PRACTICAL 5 : WELDING AND WELDING SYMBOLS
Welding may be described as a process of uniting two pieces of metal or alloy by
raising the temperature of the surfaces to be joined so that they become plastic or
molten. This may be done with or without the application of pressure and with or
without the use of added metal.
DIFFERENT METHODS OF WELDING
There are numerous methods of welding, but they can be grouped broadly into two
Forge welding is the term covering a group of welding processes in which the parts
to be joined are heated to a plastic condition in a forge or other furnace, and are
welded together by applying pressure or impact, e.g. by rolling, pressing, or
Fusion welding is the process where the surfaces to be joined are melted with or
without the addition of filler metal. The term is generally reserved for those
processes in which welding is achieved by fusion alone, without pressure. Forge
welding will be dealt with first.
Pressure welding is the welding of metal by means of mechanical pressure whilst
the surfaces to be joined are maintained in a plastic state. The heating for this
process is usually provided by the process of resistance welding, where the pieces
of metal to be joined are pressed together and a heavy current is passed through
Projection welding is a resistance-welding process in which fusion is produced by
the heat obtained from the resistance to flow of electric current through the work
parts, which are held together under pressure by the electrodes providing the
current. The resulting welds are localized at predetermined points by the design of
the parts to be welded. The localization is usually accomplished by projections or
Spot welding is a resistance-welding process of joining two or more overlapping
parts by local fusion of a small area or ‘spot’. Two copper-alloy electrodes contact
either side of the overlapped sheets, under known loads produced by springs or air
Stitch welding is spot welding in which successive welds overlap.
Seam welding is a resistance-welding process in which the electrodes are discs.
Current is switched on and off regularly as the rims of the discs roll over the work,
with the result that a series of spot welds is at such points. If a gas-tight weld is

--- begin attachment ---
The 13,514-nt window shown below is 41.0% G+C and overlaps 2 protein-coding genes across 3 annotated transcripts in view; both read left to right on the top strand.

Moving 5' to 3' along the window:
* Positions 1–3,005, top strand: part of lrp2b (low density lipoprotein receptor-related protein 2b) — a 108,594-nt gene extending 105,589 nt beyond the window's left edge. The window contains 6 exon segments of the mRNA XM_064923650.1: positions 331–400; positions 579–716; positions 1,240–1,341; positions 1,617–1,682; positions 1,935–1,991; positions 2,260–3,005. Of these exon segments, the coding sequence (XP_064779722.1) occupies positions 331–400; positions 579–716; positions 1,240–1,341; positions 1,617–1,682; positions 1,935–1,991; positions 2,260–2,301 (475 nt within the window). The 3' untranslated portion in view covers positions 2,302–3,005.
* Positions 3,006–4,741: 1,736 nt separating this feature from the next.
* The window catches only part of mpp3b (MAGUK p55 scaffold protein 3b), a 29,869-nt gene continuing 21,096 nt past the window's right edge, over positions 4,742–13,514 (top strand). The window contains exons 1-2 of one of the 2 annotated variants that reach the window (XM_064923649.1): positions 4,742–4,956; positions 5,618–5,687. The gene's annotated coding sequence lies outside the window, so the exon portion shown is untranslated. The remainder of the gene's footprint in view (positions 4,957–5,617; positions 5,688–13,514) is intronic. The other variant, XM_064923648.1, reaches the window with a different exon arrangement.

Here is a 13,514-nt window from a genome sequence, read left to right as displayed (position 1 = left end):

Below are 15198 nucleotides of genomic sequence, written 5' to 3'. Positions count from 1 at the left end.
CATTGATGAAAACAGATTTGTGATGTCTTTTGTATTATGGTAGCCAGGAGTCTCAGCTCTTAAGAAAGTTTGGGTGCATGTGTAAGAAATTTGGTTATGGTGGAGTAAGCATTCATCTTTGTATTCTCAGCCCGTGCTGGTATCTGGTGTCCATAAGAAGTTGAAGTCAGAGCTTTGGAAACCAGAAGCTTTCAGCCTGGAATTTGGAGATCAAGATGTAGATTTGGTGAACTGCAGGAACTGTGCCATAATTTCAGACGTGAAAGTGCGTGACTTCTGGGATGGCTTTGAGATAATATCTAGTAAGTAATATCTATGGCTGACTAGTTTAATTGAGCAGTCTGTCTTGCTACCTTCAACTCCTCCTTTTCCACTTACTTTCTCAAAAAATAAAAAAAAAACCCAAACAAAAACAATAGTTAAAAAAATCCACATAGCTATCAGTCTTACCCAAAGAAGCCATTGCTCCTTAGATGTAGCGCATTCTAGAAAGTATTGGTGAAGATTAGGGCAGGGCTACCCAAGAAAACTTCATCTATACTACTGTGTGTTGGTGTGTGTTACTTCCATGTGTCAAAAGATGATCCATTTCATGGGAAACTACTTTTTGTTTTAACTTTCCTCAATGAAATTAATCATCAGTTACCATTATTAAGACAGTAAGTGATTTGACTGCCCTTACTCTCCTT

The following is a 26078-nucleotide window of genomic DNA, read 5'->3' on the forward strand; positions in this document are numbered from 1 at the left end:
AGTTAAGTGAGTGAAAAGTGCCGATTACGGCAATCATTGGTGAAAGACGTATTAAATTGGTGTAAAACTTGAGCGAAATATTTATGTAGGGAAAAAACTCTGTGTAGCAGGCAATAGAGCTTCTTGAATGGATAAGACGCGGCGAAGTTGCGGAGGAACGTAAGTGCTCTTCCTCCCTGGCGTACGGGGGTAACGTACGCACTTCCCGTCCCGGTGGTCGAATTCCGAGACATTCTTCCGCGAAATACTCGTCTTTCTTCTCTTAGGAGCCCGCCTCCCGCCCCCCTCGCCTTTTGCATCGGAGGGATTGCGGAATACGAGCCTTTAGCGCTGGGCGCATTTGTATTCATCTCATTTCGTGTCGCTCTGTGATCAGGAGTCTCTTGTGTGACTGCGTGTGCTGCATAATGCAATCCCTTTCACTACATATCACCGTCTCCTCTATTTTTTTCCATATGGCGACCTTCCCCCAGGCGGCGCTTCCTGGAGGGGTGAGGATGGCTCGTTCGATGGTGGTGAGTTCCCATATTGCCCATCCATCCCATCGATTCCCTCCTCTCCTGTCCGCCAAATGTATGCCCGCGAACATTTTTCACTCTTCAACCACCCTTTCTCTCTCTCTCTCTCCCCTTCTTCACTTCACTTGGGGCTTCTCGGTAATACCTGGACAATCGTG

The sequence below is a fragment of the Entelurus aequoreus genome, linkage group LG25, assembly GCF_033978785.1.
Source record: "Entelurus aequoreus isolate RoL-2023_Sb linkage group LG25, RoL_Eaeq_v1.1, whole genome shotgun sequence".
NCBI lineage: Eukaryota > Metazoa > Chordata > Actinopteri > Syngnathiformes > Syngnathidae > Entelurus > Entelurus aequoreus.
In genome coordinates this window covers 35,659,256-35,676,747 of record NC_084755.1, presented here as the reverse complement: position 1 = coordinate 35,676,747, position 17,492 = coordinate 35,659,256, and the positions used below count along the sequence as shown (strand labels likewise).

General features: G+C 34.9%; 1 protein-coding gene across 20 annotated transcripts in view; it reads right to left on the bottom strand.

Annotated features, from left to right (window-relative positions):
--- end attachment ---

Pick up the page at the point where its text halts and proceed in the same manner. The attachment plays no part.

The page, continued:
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required, the disc speed and time cycle are adjusted to obtain a series of
Flash-butt welding is a resistance-welding process which may be applied to rod,
bar, tube, strip, or sheet to produce a butt joint. After the current is turned on, the
two parts are brought together at a predetermined rate so that discontinuous arcing
occurs between the two parts to be joined. This arcing produces a violent expulsion
of small particles of metal (flashing), and a positive pressure in the weld area will
exclude air and minimize oxidation. When sufficient heat has been developed by
flashing, the parts are brought together under heavy pressure so that all fused and
oxidized material is extruded from the weld. Fusion-welding processes can now be
dealt with. The heat for fusion welding is provided by either gas or electricity.
Gas welding is a process in which heat for welding is obtained from a gas or gases
burning at a sufficiently high temperature produced by an admixture of oxygen.
Examples of the gases used are acetylene (oxy-acetylene welding), hydrogen (oxy
hydrogen welding), and propane (oxy-propane welding).
In air-acetylene welding, the oxygen is derived from the atmosphere by induction.
Electrical fusion welding is usually done by the process of ‘arc welding’. Metal-
arc welding is welding with a metal electrode, the melting of which provides the
Carbon arc welding is a process of arc welding with a carbon electrode (or
electrodes), in which filler metal and sometimes flux may be used.
Submerged-arc welding is a method in which a bare copper-plated steel electrode is
used. The arc is entirely submerged under a separate loose flux powder which is
continually fed into and over the groove which is machined where the edges to be
welded are placed together. Some of the flux powder reacts with the molten metal:
part fuses and forms a refining slag which solidifies on top of the weld deposit; the
remainder of the powder covers the weld and slag, shielding them from
atmospheric contamination and retarding the rate of cooling.
When welds are specified on engineering and fabrication drawings, a cryptic set of
symbols issued as a sort of shorthand for describing the type of weld, its size, and
other processing and finishing information. The purpose of this practical is to
introduce you to the common symbols and their meaning.
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